If you are 16 years old or less, you must request law enforcement to contact your parent or guardian, and wait until your parent or guardian arrives to where you are being held, before you answer any questions. Again remember your Attorney rights and should also request law enforcement to have an attorney present before and during any questioning, regardless of whether your parent or guardian is present.
Law Enforcement Must Advise You Of Your Rights
In order for an officer to question you, he must advise you of your rights. Law enforcement’s duty to advise you of your Miranda rights is limited. If you are “in custody” or being detained and are being questioned, the police may have to advise you of your rights. HOWEVER, you must not rely on the police advising you of your rights because there are many situations where law enforcement is NOT under a duty to make these advisements. The fact that law enforcement does not advise you of your rights does NOT render the arrest unlawful. You are under no duty to answer any questions except your name and address.
Does law Enforcement Have the Right To Search You?
Law enforcement is under NO DUTY to advise you of your rights in order to search you or your property while being detained or in custody. However, law enforcement can only search you or your property under certain circumstances. These circumstances are very limited. This area of the law is very complicated and you should check with an attorney about your particular situation at the time of the detention or arrest. While you do have the right to refuse to be searched or have your property searched, there are situations where law enforcement can search you or your property without your consent. Again this is complicated and every situation is different. You should make it clear to law enforcement that you do not consent to the search if asked for permission, again the answer is no. If law enforcement has a search warrant, ask for a copy of the warrant.
How do I find out if I have a warrant for my arrest? Many people do not know how to find out if there has been a warrant issued for their arrest. There are several ways individuals get warrants issued. Many times the individuals do not even know they have a warrant for their arrest. Many people move out of state and don’t realize there has been a warrant issued due to not taking care of tickets, not appearing in court and just simply forgetting that they ever had a ticket. Some tickets happen year’s earlier in life and a person gets older and just forgets to take care of the ticket or even know they had a ticket. In many situations, people think they have taken care of the tickets, when in fact there may be a minor detail that wasn’t taken care of and that’s why it turns to warrant status. In some situations, people sometimes apply for jobs not knowing they have a warrant and fail to get that job because of the warrant. Also many times when going to the airport and checking in may trigger the warrant and they will arrest you right there. There are several way to find out if you have a warrant for your arrest. Listed below are ways to find out and ways to get them taken care of, and also ways to get the warrant recalled.
Finding out how to check for warrants:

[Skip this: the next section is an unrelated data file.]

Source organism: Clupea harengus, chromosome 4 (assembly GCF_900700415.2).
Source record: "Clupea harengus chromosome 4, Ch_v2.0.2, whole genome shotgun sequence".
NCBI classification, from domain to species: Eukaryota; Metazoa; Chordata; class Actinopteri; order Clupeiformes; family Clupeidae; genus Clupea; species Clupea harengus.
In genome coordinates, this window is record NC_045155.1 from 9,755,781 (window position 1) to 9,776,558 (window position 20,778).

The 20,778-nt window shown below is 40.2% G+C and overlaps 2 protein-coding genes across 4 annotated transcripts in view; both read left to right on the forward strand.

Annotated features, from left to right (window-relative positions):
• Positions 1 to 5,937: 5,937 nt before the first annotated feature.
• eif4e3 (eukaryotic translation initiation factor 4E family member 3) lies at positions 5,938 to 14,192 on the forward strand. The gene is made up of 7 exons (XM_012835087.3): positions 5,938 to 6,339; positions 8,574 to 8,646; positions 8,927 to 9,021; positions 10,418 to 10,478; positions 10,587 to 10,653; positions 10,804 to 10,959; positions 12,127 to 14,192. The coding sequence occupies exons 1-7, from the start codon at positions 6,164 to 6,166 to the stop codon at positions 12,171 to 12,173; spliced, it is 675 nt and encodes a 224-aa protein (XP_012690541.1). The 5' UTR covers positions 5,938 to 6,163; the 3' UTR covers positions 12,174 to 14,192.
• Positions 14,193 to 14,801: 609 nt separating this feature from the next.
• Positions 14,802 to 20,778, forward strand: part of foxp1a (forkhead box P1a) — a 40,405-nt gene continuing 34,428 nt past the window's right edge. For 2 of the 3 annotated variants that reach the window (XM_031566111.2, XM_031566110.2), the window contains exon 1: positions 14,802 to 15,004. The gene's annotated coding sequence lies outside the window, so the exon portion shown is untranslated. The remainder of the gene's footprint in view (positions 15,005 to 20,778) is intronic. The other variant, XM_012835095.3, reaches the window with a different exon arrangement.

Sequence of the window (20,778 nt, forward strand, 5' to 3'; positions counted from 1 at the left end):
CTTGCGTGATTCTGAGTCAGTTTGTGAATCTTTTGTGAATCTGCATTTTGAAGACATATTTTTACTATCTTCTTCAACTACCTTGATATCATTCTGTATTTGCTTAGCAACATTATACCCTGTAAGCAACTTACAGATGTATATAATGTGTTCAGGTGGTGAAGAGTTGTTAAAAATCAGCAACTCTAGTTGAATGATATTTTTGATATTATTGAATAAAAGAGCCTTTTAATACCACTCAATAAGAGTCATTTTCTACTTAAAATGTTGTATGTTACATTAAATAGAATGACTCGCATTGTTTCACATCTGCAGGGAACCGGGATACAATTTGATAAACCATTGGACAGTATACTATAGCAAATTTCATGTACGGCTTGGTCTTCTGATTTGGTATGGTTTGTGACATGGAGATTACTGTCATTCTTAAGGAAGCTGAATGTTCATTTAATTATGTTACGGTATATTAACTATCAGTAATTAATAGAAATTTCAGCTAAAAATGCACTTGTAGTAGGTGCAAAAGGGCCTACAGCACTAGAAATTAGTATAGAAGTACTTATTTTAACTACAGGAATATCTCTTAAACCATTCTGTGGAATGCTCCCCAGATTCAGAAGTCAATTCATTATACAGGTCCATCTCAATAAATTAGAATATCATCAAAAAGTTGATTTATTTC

1. You can call the Access Bail Bonds office and they will be able to run your name and find out whether you have a warrant.
2. You can call the court clerk and have her run your name, she will also be able to tell you whether you have a warrant for your arrest.
3. You can call the district attorney’s office, they will also be able to tell you if you have a warrant.
4. You can run your name online with one of the services and they will check to see if you have a warrant.
When calling any of these offices, you must provide your name and date of birth. Also you have to call each county, each county can only advise you if you have a warrant in their county only. For example, San Bernardino County will not be able to tell you if you have a warrant in Riverside County. If you do in fact have a warrant, there are several way to take care of the situation and have the warrant recalled.
1. Go through Access Bail Bonds, they can post a bond directly with the court for the amount of the warrant. Once the bond is posted, the warrant gets recalled and a new court date is set. You must appear at that court date to handle the ticket or the court will issue another warrant.
2. You can appear at the court directly and have your name put on calendar the morning of. Once you place yourself on calendar, the warrant gets recalled and you must see the judge that morning.
What You Should Know About Bail:
Bail is money that is secured by defendants and their families that are required to deposit money to guarantee that they will return to court. When released from jail while their cases are pending they may return to work or school and continue to take care of their families. Although there are several exceptions, in general people arrested for an infraction or a misdemeanor must be released upon signing a written notice to appear. Below are the exceptions to this general rule include cases in which:
-The arrestee requests to be brought before a judge within a certain amount of time.
-The arrestee refuses to sign a promise to appear, due to the fact he does not believe he or she is guilty.
-The arrestee is charged with a violation of a domestic violence protective order that was previously ordered.
-The arrestee is severely intoxicated or requires medical attention